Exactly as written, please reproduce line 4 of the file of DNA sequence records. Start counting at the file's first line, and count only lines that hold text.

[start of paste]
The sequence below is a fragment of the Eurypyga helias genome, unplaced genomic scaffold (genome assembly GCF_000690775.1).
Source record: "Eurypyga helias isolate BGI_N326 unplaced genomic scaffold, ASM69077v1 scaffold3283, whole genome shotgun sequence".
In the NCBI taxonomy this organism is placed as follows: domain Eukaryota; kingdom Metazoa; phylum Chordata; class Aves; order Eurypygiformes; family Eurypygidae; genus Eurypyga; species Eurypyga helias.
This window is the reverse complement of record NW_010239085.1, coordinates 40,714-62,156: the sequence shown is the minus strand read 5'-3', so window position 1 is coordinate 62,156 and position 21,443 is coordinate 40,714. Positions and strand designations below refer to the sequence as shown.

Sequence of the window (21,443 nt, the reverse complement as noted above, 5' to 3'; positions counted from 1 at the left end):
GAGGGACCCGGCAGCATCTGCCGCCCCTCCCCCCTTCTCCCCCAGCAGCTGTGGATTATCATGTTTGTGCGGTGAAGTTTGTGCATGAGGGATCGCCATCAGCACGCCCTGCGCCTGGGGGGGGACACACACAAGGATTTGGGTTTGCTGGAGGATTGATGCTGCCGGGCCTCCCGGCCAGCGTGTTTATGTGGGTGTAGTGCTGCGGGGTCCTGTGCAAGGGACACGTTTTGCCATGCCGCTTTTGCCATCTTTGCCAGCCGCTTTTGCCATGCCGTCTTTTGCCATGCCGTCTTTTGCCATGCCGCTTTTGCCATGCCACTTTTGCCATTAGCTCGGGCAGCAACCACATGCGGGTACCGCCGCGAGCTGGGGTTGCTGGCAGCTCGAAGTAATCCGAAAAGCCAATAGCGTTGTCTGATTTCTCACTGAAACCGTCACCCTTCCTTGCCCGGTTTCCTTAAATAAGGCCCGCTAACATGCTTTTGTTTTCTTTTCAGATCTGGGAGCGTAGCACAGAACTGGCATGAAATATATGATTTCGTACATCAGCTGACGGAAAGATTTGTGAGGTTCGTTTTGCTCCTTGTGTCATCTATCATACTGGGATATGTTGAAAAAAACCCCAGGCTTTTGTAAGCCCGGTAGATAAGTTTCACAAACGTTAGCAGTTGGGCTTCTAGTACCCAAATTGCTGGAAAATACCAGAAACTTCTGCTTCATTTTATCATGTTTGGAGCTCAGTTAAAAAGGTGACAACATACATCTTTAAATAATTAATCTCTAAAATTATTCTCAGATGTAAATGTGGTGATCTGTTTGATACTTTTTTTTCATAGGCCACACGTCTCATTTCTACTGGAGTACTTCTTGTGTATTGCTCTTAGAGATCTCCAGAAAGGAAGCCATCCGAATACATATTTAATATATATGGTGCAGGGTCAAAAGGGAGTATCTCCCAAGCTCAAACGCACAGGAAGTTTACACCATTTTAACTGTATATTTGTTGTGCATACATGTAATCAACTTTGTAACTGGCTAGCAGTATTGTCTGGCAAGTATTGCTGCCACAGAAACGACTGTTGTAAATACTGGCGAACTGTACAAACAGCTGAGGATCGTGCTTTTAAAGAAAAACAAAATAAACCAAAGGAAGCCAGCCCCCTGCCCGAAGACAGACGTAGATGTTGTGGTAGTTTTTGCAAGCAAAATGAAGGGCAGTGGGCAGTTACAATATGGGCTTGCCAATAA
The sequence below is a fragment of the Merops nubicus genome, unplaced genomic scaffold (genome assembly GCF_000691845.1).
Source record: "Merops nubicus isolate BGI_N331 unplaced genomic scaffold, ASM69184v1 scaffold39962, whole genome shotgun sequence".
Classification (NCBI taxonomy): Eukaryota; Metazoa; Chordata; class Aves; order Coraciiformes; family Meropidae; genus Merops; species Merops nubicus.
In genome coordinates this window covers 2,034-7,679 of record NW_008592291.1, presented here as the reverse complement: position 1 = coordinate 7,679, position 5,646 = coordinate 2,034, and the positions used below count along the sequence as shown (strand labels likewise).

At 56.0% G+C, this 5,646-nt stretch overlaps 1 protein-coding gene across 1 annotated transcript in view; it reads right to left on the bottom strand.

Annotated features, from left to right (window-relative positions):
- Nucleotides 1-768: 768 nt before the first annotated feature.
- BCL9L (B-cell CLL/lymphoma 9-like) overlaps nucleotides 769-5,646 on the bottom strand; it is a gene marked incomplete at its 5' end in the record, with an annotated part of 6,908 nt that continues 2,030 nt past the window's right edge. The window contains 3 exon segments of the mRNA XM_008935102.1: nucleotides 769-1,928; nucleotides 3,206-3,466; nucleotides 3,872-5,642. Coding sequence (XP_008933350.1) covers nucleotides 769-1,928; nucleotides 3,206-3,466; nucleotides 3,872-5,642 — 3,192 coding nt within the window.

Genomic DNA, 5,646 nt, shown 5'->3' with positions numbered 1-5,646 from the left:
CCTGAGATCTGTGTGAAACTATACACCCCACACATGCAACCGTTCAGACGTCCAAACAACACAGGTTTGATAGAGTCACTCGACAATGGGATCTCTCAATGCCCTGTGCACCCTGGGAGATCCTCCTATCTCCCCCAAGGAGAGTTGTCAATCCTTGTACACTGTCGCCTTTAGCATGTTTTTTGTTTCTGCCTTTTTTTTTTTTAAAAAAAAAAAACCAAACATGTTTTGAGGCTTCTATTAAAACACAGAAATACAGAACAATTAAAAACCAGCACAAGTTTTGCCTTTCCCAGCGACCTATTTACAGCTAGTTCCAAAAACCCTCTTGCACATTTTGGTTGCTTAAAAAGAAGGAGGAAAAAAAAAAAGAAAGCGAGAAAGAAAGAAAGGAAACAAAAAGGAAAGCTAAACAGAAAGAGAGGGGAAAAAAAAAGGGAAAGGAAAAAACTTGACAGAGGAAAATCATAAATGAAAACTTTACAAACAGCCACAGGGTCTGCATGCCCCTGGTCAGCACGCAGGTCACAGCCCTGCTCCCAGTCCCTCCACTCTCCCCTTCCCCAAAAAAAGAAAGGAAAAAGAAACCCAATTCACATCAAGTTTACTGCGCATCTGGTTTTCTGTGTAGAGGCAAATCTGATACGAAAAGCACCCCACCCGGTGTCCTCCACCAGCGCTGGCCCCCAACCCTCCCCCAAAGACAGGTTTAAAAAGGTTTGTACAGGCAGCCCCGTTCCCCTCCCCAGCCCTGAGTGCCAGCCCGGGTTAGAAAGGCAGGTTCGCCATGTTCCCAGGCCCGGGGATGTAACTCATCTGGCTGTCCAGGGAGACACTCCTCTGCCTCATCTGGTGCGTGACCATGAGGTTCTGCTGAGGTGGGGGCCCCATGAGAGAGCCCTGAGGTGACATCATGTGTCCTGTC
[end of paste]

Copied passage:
This window is the reverse complement of record NW_010239085.1, coordinates 40,714-62,156: the sequence shown is the minus strand read 5'-3', so window position 1 is coordinate 62,156 and position 21,443 is coordinate 40,714. Positions and strand designations below refer to the sequence as shown.